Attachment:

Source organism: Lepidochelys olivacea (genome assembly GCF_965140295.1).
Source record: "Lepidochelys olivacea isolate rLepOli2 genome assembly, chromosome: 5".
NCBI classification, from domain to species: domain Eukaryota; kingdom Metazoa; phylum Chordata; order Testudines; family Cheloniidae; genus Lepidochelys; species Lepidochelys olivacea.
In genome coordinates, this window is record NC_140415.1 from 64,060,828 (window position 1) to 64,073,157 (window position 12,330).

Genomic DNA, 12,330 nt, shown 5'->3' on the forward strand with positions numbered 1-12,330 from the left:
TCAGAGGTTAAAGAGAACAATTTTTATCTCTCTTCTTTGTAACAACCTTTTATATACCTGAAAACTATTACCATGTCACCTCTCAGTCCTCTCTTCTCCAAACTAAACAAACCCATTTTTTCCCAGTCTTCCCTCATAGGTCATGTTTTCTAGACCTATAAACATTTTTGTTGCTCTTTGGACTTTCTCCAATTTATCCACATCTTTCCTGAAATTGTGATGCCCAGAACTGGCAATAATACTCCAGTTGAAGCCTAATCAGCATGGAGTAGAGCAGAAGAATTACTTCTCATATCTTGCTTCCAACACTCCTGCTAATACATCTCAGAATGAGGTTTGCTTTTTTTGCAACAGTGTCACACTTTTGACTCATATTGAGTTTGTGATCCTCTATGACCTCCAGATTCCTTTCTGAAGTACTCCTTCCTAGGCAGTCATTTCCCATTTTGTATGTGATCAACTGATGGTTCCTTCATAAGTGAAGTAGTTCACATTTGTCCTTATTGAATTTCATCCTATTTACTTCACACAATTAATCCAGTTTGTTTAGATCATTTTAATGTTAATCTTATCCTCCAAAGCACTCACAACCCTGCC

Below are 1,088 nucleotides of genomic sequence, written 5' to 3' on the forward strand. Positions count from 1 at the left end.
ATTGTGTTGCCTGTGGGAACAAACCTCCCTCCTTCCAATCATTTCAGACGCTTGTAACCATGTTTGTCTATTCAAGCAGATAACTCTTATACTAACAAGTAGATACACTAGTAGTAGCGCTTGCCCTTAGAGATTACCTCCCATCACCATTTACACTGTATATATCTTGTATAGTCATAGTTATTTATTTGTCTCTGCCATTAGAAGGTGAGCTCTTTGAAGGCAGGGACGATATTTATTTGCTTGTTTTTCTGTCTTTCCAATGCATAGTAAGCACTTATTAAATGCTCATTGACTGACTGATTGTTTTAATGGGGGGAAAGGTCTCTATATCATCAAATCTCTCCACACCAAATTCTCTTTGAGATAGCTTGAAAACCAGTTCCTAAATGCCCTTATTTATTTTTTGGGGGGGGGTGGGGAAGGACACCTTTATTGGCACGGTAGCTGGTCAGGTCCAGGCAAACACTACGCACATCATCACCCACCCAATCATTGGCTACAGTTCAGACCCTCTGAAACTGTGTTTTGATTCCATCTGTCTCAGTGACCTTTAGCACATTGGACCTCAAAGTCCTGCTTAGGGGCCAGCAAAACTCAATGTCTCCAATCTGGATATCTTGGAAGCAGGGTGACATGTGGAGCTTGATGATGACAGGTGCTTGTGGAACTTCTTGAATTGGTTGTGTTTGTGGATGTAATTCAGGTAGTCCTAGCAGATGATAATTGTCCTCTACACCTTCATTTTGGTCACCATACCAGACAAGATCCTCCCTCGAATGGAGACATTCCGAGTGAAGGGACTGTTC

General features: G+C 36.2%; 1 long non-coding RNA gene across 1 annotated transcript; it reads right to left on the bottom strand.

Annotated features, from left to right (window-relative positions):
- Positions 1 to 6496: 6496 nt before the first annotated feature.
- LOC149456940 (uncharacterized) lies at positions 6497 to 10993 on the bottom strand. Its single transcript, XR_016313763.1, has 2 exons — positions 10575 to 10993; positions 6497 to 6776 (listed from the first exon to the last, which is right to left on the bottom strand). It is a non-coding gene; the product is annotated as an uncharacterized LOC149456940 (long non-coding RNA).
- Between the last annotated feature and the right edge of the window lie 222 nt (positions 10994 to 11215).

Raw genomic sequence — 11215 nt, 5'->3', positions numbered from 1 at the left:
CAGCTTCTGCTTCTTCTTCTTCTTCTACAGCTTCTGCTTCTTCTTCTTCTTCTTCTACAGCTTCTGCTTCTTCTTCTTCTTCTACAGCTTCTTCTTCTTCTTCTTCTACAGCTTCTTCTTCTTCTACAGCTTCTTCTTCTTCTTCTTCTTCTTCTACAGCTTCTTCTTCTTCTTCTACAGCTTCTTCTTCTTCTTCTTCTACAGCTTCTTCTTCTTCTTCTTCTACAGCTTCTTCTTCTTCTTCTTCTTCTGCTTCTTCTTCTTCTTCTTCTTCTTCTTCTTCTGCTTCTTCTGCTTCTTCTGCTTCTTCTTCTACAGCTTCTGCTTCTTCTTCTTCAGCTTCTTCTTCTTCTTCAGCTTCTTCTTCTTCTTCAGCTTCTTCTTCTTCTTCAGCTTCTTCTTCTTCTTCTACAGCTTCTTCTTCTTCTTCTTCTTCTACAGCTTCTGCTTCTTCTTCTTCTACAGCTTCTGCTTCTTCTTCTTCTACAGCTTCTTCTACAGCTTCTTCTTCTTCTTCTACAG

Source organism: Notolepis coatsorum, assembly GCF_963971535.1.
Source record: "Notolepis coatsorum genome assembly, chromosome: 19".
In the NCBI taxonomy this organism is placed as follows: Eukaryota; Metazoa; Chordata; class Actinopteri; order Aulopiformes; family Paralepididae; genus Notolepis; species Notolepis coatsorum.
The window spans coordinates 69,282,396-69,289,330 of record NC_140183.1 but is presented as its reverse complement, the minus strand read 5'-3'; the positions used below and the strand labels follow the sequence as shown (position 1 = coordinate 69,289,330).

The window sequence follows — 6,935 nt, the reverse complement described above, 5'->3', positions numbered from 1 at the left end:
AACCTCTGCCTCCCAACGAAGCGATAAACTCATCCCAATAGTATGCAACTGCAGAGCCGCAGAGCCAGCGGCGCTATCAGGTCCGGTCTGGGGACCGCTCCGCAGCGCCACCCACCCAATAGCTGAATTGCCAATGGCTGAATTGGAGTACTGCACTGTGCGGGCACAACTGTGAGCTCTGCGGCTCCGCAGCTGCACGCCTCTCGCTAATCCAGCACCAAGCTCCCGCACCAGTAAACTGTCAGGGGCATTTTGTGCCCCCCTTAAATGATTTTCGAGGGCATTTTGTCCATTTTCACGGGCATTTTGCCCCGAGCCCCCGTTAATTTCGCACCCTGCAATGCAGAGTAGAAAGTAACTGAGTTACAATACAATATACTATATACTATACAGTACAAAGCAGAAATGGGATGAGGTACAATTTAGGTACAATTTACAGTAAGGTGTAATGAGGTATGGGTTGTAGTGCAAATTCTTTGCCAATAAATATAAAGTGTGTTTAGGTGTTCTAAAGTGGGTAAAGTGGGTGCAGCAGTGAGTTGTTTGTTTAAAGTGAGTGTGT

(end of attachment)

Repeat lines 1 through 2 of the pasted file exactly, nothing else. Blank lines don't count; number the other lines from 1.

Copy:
Source organism: Lepidochelys olivacea (genome assembly GCF_965140295.1).
Source record: "Lepidochelys olivacea isolate rLepOli2 genome assembly, chromosome: 5".